So, while the boys were working on set, the parents were in the holding area hanging out and one of the Moms I met pulled out Osmo and I got a great demo as I watched she and her daughter play the Word Game (thanks again, Tanis).
The minute I saw it in action, I knew my tech-loving guys would love interacting with the technology using the tiles that come with the set. Originally, I thought of our Kindergartner, but it’s turned out to be fun from age 5 on up!
How it works: A reflector mirror attachment that comes with each set uses the camera on your iPad to “see” the tiles thru color recognition. When you plop a tile down in the viewing area, Osmo identifies the shape, letter, or number.
The tiles come organized each in their own box with easy to open and close magnetic closures. And this Mom loves the added thought to put a magnet under the paper layer of each cover so that the set stays together. (Very smart Osmo product developers!) The base fits an iPad or iPad Mini.
Here’s a quick one minute video to give you a demo of our Kindergartner in action using Numbers, Words, and Tangram.
This is perfect to take with us on the road in our RV! The boxes are fairly small and light weight. Plus, since each of our kids have their own unique profile (up to six profiles can be assigned), it can be used K-12 and quickly adapt to their level of learning. If you’re curious how it works for older kids, I’ll be posting more examples of the olders using Osmo soon. In the meantime, if you want to learn more, you can visit their Web site here.
Guntersville, Alabama (or Bass Capital as some call it) known for the pristine Lake Guntersville that frequently hosts the Bass Master Classic. It’s mid-November and our visit is a four-day stay. Lake Guntersville State Park is located along the banks of the Tennessee River in NE Alabama. The park overlooks the majestic 69,000-acre Guntersville Lake and ranges over more than 6,000 acres of natural woodlands and touts an 18-hole championship golf course. The Main Campground includes 321 improved campsites, a primitive camping area, bathhouse, playground and recreation area, and country store. All improved campsites have water and electrical hookups, picnic table, grill, and fire ring; some sections also have sewer hookups.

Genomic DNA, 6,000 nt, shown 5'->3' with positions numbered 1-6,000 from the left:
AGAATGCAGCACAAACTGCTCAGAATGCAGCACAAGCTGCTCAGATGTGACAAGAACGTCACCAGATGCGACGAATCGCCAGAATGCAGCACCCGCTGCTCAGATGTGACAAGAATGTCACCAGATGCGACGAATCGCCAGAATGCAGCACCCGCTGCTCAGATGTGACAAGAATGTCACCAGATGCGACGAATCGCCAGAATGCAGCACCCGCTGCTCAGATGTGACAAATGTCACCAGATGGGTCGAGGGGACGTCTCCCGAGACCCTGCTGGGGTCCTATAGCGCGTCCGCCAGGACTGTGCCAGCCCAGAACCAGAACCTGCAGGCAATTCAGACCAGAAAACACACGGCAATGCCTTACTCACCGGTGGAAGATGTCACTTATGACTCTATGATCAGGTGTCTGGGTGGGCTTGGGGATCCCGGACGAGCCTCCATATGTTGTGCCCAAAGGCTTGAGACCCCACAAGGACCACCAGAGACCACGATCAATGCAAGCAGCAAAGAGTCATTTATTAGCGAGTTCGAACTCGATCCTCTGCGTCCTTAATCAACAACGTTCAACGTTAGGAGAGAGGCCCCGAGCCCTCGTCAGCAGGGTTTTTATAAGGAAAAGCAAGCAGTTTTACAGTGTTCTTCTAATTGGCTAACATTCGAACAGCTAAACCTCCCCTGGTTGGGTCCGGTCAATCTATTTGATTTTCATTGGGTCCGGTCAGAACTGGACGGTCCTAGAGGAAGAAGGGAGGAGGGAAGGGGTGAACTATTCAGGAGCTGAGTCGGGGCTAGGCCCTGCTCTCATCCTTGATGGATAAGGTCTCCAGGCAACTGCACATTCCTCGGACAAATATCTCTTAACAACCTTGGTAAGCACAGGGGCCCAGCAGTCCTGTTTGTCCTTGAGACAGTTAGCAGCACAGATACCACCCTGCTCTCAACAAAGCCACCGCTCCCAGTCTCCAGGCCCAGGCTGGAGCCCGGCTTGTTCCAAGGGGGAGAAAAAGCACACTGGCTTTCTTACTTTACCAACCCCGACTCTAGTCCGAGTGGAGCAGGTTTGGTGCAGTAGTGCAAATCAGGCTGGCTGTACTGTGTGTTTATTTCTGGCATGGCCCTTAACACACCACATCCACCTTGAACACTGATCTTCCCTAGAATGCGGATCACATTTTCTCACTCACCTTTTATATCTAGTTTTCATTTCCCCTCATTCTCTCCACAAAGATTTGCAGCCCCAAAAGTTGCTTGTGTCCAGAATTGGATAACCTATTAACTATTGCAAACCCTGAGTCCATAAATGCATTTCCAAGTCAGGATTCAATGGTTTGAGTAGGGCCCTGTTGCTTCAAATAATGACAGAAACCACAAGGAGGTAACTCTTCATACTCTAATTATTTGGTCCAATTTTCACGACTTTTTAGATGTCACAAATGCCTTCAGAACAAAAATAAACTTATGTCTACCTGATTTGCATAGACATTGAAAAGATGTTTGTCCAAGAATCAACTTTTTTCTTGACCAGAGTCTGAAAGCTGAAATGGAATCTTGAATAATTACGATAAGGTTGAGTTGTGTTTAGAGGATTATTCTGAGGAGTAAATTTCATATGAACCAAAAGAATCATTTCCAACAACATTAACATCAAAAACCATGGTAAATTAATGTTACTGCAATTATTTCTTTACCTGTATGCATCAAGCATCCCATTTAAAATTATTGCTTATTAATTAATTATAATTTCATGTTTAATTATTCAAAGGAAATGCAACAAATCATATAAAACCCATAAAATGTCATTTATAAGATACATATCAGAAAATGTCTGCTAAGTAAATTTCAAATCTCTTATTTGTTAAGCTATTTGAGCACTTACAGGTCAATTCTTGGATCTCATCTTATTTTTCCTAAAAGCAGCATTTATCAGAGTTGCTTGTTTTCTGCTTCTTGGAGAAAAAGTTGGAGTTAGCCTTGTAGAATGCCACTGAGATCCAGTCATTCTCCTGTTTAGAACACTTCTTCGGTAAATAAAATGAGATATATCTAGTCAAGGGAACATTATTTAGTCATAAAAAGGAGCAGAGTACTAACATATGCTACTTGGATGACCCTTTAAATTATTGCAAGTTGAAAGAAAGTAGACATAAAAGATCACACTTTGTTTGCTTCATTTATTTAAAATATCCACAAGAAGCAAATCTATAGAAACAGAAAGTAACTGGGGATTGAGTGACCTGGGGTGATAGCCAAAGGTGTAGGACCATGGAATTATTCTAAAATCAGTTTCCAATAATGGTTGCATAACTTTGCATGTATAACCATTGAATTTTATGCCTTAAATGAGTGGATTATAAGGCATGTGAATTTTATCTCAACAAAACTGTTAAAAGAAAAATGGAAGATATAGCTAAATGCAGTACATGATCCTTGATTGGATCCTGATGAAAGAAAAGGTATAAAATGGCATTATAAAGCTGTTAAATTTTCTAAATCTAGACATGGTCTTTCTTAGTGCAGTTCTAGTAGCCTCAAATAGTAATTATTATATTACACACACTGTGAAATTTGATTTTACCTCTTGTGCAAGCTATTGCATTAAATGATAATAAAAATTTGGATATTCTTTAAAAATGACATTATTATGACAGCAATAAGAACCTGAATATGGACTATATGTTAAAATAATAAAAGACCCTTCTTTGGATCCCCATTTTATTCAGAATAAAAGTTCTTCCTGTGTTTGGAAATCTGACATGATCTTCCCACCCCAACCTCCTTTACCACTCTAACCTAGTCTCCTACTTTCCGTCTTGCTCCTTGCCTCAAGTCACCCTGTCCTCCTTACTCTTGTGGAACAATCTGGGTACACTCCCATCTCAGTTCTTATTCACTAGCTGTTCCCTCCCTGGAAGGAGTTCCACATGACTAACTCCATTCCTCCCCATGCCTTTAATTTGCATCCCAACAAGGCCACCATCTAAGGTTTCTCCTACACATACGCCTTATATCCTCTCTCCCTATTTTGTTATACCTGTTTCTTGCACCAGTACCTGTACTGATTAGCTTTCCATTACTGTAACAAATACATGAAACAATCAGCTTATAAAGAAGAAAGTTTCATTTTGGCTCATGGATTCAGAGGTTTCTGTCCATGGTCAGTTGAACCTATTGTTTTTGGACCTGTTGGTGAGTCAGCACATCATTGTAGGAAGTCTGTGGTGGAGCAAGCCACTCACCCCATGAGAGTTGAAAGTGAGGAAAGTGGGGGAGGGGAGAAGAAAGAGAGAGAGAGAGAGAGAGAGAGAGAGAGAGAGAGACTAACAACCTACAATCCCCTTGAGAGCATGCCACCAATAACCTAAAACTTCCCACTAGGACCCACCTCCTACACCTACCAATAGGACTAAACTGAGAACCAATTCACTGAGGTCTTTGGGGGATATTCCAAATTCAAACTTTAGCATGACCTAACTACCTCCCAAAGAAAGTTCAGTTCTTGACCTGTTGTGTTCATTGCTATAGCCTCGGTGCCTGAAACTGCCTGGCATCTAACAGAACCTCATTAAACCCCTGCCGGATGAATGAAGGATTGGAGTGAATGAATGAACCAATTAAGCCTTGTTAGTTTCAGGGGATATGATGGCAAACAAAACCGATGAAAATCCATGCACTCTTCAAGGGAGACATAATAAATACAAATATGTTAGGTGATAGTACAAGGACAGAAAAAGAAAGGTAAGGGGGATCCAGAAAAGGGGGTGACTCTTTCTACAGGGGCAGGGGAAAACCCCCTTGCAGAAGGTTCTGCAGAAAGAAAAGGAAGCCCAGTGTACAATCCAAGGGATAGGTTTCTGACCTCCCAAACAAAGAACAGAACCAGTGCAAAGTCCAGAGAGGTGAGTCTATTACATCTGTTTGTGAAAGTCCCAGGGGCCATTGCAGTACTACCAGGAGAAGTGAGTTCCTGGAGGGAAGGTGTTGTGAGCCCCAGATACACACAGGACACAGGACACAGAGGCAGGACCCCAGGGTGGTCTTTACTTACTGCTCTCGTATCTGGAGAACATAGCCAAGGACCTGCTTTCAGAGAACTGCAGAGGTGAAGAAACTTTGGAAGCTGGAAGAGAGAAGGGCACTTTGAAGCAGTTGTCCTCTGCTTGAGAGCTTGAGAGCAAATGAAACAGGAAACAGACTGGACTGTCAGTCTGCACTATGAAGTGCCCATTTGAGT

The moment we unhook, the boys grab their rods and hit the lake in hopes of getting something on their line. This is the second time we’ve camped at Lake Guntersville State Park. The last time was three years ago and we visited during the month of May. That trip was great, but only days after we broke camp and headed home a tornado hit the area and caused severe damage, closing the RV camp until restorations could be completed this year in May of 2013. It was a little sad to see the trees that once stood in this area are no longer around — it looks like a completely different park in some ways. If you do stay at this park in the spring months (April thru June), be sure to have a weather radio that automatically turns on and tune it to the area as tornadoes are not uncommon with spring storms. We prefer to visit late summer or fall for that reason.
I particularly love how I can look out my window and check on the boys fishing on the shoreline or dock. The sites are fairly close together which I am not too crazy about. They do include a fire pit, picnic table, and are a gravel parking surface. Our chosen space was not very level and required effort on our part to get it right. We have two doors on our travel trailer and the back door by the bathroom was a little high off the ground but more level by the main door. We did have full hook-up and that was convenient. Our nightly rate was $19 for full hook up + a 12% lodging tax surcharge. Sites are first come, but it is helpful to reserve in advance in case it fills during busier times of the year. The conference center is situated on the bluff and overlooks the Lake and RV park (see photo below). Some young trees have been planted, but none to offer shade or beauty yet.
We did some geocaching within the park. The first one was easy access, but the second one was a bit more intense and I wouldn’t advise it with little ones and no path. I feel a bit uncomfortable with four boys enthusiastically clamoring thru the woods — it puts my mama safety-senses into overdrive. The kids, of course, are oblivious to my silent concerns over poisonous snakes, falls that could cause a broken limb (of a child, not tree), or hunters that aren’t paying attention … and they climb over rocks and logs in the heat of the hunt for new-found treasure — the cache did not disappoint them. 😉